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Extensive gene flow in a threatened bat (Rhinonicteris aurantia) in an arid landscape

Umbrello, L., Bullen, R., Shaw, R., McArthur, S., Byrne, M., van Leeuwen, S. and Ottewell, K. (2022) Extensive gene flow in a threatened bat (Rhinonicteris aurantia) in an arid landscape. Global Ecology and Conservation, 37 . Art. e02154.

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The bat fauna of Australia comprises some 25% of all terrestrial species, yet we know very little of the demography, dispersal, and movement dynamics of most bat species. The Pilbara leaf-nosed bat (Rhinonicteris aurantia Pilbara form) is a threatened microbat that roosts exclusively in caves that occur in mineral rich deposits in the Pilbara region. Due to their specific roost microclimate requirements these bats cannot survive for long without a suitable roost and are sensitive to roost disturbance. Understanding the connectivity of roosts throughout the Pilbara is crucial for informed decisions to mitigate potential impacts to persistence of this species in areas under economic development. Along with mitochondrial DNA (mtDNA) markers, we used reduced representation genomic sequencing of over 150 individuals from eight roost sites throughout the Pilbara and tested for landscape-scale population differentiation associated with the two major subregions — the Hamersley and Chichester, as well as finer-scale among roost variation. We found evidence of high rates of dispersal and low population structure within the Pilbara, indicating one panmictic population, with mtDNA results suggesting evidence of some female philopatry. Our results highlight the ongoing need for detailed genetic studies to provide critical insight to species dispersal, particularly in multi-use landscapes. We discuss the importance of identifying and retaining connectivity of key habitat to maintain genetic diversity and gene flow throughout panmictic populations.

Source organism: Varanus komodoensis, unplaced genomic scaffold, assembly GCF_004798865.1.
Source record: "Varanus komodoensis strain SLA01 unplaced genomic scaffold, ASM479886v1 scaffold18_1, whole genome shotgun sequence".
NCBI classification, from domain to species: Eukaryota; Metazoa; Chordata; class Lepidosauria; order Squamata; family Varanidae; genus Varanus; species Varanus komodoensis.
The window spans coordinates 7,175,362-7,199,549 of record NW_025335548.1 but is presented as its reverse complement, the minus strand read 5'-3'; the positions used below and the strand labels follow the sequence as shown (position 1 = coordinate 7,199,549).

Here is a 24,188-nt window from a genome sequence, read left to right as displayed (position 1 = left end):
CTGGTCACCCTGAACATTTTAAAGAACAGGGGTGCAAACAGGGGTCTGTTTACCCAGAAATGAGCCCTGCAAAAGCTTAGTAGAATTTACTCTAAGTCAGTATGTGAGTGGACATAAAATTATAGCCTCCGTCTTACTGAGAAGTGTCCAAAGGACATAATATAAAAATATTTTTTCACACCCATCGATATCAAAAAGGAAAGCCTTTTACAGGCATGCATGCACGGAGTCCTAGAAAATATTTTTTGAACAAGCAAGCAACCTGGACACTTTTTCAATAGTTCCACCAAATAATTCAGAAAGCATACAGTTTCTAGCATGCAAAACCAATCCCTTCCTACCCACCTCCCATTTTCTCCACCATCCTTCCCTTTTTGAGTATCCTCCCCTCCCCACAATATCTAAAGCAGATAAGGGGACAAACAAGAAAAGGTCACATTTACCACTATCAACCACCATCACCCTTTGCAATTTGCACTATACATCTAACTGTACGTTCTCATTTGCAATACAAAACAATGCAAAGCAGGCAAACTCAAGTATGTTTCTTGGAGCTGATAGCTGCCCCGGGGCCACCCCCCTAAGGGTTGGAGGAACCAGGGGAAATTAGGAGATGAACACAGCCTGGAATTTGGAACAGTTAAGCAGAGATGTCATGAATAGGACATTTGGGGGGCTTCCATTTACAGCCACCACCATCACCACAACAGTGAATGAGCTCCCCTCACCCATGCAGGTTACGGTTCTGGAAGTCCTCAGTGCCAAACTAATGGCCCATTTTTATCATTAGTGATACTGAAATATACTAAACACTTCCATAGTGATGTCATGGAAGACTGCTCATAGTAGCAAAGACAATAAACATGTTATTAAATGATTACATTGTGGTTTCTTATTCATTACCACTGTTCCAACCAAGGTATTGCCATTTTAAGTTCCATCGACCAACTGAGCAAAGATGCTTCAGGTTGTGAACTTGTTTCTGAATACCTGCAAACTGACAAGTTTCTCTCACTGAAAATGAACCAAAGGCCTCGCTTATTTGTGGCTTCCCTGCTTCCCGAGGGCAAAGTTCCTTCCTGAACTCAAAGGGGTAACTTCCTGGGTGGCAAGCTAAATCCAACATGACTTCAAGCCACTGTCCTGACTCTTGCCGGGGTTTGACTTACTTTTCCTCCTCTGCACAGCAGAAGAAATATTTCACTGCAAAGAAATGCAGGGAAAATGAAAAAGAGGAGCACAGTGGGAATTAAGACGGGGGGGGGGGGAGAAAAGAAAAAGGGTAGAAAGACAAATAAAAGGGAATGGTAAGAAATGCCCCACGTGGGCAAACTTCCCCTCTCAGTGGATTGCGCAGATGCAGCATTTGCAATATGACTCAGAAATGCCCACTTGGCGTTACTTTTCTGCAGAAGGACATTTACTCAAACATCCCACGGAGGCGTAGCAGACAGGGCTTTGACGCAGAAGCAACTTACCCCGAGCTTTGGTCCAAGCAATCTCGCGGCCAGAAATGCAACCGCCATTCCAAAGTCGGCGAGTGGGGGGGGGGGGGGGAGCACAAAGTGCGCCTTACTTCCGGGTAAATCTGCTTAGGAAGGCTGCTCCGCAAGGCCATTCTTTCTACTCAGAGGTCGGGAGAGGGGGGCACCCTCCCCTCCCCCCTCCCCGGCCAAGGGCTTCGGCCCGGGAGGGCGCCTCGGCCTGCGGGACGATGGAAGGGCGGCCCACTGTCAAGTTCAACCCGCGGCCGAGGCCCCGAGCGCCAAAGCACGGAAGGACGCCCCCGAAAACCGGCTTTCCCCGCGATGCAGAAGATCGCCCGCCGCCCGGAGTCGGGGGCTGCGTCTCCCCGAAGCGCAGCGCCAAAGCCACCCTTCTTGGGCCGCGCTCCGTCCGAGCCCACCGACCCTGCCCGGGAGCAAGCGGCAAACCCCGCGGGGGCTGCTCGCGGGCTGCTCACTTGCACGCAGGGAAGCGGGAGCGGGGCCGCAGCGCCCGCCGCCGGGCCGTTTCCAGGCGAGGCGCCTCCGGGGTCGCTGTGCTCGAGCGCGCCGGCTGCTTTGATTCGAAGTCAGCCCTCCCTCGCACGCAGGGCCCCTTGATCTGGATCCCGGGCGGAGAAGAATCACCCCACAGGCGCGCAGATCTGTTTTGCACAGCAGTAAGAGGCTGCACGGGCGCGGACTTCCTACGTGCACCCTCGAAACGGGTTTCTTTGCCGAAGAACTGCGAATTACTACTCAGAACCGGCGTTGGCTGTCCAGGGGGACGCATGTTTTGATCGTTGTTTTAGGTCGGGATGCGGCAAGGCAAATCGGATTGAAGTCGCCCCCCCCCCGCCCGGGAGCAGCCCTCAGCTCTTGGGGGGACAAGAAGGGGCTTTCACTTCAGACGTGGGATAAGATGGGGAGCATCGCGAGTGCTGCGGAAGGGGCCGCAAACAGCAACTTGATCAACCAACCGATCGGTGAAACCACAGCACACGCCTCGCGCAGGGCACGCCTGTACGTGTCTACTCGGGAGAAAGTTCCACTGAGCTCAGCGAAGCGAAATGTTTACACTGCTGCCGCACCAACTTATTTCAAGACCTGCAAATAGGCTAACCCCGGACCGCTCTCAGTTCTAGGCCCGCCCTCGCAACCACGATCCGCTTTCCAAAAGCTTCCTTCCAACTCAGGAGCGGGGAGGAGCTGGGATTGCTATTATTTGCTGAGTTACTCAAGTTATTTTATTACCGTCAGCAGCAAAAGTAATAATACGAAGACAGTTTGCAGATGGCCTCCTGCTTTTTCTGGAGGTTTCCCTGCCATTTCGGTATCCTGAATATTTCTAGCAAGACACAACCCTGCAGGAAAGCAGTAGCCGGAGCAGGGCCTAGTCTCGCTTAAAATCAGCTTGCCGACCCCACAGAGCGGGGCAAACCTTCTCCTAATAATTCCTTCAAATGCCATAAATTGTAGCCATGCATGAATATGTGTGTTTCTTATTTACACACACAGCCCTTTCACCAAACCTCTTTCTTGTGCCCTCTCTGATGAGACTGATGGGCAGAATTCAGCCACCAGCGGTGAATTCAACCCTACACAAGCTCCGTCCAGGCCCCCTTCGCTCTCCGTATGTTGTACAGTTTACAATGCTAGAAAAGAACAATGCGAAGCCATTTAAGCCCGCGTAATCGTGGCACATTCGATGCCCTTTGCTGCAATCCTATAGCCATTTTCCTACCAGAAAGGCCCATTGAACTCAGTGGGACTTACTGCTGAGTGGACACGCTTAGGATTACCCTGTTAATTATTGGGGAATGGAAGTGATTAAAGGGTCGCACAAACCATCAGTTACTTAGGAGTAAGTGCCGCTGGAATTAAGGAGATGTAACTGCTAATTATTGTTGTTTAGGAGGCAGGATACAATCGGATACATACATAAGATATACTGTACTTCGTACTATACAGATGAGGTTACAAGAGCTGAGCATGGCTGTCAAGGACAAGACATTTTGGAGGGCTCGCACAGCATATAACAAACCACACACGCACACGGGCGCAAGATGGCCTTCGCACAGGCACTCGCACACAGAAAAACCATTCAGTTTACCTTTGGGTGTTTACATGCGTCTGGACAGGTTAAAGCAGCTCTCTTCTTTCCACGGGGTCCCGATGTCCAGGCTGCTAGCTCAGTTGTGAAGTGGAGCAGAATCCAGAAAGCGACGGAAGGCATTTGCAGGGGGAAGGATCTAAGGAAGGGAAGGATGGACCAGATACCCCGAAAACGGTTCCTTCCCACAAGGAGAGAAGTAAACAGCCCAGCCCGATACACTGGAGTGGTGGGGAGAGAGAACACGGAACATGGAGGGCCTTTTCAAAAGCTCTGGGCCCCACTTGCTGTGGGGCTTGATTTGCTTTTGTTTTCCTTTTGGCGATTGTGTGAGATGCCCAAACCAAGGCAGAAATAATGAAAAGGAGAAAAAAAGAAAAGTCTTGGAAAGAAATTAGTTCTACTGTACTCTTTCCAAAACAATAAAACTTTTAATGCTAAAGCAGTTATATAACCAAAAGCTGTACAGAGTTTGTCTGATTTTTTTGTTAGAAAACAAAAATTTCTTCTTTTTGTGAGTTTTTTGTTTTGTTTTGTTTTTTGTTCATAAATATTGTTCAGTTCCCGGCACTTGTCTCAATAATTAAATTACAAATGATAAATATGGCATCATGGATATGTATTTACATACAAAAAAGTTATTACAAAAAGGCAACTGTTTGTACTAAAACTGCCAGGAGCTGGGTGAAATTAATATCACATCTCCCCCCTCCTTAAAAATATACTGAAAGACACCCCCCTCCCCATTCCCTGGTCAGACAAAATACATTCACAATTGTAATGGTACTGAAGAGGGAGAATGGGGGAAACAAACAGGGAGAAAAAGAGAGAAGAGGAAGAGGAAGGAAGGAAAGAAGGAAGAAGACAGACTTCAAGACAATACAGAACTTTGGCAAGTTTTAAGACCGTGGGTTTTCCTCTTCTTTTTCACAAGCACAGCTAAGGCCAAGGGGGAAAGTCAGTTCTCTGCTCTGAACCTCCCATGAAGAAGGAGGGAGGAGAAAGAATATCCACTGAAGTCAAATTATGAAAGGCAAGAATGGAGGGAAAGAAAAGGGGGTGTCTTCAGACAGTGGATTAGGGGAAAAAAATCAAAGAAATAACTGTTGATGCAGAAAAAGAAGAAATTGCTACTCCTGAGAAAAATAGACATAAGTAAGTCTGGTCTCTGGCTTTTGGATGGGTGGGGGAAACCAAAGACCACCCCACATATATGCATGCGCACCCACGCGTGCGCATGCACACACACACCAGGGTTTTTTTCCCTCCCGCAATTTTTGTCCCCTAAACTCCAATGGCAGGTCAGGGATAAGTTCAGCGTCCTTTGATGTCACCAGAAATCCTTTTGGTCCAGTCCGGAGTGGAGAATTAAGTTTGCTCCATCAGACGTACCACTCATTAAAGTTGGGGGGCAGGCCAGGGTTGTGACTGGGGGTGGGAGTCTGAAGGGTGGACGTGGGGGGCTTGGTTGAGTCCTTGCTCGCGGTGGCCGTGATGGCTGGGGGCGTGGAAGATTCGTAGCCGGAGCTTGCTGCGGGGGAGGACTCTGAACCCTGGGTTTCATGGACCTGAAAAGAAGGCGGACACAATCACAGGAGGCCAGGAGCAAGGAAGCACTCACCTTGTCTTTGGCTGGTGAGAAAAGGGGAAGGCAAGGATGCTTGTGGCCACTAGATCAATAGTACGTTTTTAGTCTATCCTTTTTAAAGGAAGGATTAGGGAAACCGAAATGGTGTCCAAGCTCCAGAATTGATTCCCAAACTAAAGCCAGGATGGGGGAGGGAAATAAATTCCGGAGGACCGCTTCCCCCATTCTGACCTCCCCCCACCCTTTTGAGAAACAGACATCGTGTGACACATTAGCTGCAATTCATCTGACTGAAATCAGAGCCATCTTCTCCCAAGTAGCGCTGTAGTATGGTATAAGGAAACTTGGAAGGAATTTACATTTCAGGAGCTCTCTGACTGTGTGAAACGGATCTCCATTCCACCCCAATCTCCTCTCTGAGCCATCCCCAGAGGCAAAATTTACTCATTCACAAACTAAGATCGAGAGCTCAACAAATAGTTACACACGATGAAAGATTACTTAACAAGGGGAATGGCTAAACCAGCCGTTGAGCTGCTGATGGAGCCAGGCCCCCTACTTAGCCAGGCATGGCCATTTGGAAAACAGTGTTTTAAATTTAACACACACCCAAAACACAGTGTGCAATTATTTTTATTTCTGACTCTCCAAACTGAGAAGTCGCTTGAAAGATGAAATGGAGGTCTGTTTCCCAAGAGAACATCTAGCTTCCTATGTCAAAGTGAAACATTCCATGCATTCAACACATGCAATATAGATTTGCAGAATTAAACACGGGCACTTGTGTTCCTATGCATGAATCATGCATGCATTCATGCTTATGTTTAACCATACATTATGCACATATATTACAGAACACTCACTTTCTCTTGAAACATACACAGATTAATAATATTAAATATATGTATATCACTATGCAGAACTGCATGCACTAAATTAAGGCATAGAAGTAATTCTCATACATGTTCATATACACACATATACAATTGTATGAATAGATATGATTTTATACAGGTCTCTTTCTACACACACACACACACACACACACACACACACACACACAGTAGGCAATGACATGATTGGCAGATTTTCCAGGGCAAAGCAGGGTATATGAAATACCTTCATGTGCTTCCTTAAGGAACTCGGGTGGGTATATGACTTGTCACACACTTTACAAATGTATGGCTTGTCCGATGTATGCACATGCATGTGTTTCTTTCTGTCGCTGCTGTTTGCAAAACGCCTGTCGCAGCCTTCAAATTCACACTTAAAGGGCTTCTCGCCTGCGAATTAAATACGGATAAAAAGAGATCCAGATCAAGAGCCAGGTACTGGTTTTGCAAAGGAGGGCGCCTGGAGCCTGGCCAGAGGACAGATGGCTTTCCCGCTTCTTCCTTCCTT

Item Type: Journal Article
Murdoch Affiliation(s): Environmental and Conservation Sciences
Publisher: Elsevier B.V.
Copyright: © 2022 The Authors.
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